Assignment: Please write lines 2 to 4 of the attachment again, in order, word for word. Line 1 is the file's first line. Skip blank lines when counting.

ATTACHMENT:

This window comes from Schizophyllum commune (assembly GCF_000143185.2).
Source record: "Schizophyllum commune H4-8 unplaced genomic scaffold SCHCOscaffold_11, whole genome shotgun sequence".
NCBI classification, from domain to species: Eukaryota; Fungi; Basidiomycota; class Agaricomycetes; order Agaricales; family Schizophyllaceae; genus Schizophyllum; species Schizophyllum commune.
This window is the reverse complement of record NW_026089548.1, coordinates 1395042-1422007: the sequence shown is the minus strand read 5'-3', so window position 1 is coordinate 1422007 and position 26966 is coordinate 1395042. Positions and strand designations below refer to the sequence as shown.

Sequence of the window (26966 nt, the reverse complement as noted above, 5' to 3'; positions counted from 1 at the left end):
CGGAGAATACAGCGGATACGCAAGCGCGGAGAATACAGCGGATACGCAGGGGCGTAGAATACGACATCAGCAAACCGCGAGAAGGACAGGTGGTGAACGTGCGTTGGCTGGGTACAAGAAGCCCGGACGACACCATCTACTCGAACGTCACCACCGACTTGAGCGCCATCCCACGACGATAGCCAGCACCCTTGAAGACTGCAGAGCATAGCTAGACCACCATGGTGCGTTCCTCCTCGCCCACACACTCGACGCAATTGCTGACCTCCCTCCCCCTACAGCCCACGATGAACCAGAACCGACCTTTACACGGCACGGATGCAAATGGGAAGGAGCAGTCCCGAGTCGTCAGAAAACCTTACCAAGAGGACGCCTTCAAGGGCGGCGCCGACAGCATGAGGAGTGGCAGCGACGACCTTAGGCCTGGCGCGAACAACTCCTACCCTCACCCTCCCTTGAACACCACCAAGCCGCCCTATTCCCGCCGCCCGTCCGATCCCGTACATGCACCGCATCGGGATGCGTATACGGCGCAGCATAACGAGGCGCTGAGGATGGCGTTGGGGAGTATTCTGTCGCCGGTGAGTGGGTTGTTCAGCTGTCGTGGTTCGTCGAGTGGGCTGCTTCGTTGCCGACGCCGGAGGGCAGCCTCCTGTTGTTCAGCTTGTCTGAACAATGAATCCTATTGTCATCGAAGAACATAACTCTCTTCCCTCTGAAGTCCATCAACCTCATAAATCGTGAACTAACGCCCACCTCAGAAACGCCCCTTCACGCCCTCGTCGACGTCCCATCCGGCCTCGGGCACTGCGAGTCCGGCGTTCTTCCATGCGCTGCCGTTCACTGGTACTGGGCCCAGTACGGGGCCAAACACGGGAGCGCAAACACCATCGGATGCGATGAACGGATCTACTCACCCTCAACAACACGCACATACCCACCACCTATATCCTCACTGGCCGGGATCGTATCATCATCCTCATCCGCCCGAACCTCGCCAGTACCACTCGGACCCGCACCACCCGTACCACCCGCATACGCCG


Source record: "Schizophyllum commune H4-8 unplaced genomic scaffold SCHCOscaffold_11, whole genome shotgun sequence".
NCBI classification, from domain to species: Eukaryota; Fungi; Basidiomycota; class Agaricomycetes; order Agaricales; family Schizophyllaceae; genus Schizophyllum; species Schizophyllum commune.
This window is the reverse complement of record NW_026089548.1, coordinates 1395042-1422007: the sequence shown is the minus strand read 5'-3', so window position 1 is coordinate 1422007 and position 26966 is coordinate 1395042. Positions and strand designations below refer to the sequence as shown.